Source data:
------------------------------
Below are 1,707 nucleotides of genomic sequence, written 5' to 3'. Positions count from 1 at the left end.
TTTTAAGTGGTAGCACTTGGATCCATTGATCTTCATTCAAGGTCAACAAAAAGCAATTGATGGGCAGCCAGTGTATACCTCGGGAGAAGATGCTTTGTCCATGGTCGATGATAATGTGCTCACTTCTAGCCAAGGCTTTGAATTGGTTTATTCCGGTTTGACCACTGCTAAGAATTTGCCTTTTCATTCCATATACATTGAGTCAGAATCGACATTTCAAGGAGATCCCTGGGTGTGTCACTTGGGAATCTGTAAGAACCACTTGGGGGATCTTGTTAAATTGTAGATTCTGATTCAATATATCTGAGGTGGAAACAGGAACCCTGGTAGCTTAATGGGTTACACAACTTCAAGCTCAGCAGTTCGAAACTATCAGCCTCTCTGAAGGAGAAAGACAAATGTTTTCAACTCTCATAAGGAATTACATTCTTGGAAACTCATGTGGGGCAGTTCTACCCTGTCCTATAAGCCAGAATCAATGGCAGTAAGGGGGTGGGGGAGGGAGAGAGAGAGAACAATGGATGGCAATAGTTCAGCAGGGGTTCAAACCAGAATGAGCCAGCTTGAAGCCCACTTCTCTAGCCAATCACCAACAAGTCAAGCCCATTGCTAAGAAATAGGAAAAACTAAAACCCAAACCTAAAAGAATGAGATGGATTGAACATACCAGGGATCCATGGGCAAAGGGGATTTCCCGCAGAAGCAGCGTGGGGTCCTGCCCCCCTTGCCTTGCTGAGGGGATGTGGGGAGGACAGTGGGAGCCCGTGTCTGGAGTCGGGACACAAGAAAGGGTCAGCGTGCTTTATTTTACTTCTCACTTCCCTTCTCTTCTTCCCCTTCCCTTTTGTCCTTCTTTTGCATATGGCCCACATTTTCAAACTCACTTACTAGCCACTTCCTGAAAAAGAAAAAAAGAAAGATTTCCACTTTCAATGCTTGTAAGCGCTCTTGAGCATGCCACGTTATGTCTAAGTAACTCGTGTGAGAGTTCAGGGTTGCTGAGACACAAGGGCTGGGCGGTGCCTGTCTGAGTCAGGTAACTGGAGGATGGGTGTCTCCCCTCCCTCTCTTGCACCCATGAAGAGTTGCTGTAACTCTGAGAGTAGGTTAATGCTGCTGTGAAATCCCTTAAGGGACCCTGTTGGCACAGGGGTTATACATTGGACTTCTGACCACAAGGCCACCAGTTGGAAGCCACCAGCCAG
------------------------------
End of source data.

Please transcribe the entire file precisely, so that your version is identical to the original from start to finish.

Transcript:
Below are 1,707 nucleotides of genomic sequence, written 5' to 3'. Positions count from 1 at the left end.
TTTTAAGTGGTAGCACTTGGATCCATTGATCTTCATTCAAGGTCAACAAAAAGCAATTGATGGGCAGCCAGTGTATACCTCGGGAGAAGATGCTTTGTCCATGGTCGATGATAATGTGCTCACTTCTAGCCAAGGCTTTGAATTGGTTTATTCCGGTTTGACCACTGCTAAGAATTTGCCTTTTCATTCCATATACATTGAGTCAGAATCGACATTTCAAGGAGATCCCTGGGTGTGTCACTTGGGAATCTGTAAGAACCACTTGGGGGATCTTGTTAAATTGTAGATTCTGATTCAATATATCTGAGGTGGAAACAGGAACCCTGGTAGCTTAATGGGTTACACAACTTCAAGCTCAGCAGTTCGAAACTATCAGCCTCTCTGAAGGAGAAAGACAAATGTTTTCAACTCTCATAAGGAATTACATTCTTGGAAACTCATGTGGGGCAGTTCTACCCTGTCCTATAAGCCAGAATCAATGGCAGTAAGGGGGTGGGGGAGGGAGAGAGAGAGAACAATGGATGGCAATAGTTCAGCAGGGGTTCAAACCAGAATGAGCCAGCTTGAAGCCCACTTCTCTAGCCAATCACCAACAAGTCAAGCCCATTGCTAAGAAATAGGAAAAACTAAAACCCAAACCTAAAAGAATGAGATGGATTGAACATACCAGGGATCCATGGGCAAAGGGGATTTCCCGCAGAAGCAGCGTGGGGTCCTGCCCCCCTTGCCTTGCTGAGGGGATGTGGGGAGGACAGTGGGAGCCCGTGTCTGGAGTCGGGACACAAGAAAGGGTCAGCGTGCTTTATTTTACTTCTCACTTCCCTTCTCTTCTTCCCCTTCCCTTTTGTCCTTCTTTTGCATATGGCCCACATTTTCAAACTCACTTACTAGCCACTTCCTGAAAAAGAAAAAAAGAAAGATTTCCACTTTCAATGCTTGTAAGCGCTCTTGAGCATGCCACGTTATGTCTAAGTAACTCGTGTGAGAGTTCAGGGTTGCTGAGACACAAGGGCTGGGCGGTGCCTGTCTGAGTCAGGTAACTGGAGGATGGGTGTCTCCCCTCCCTCTCTTGCACCCATGAAGAGTTGCTGTAACTCTGAGAGTAGGTTAATGCTGCTGTGAAATCCCTTAAGGGACCCTGTTGGCACAGGGGTTATACATTGGACTTCTGACCACAAGGCCACCAGTTGGAAGCCACCAGCCAG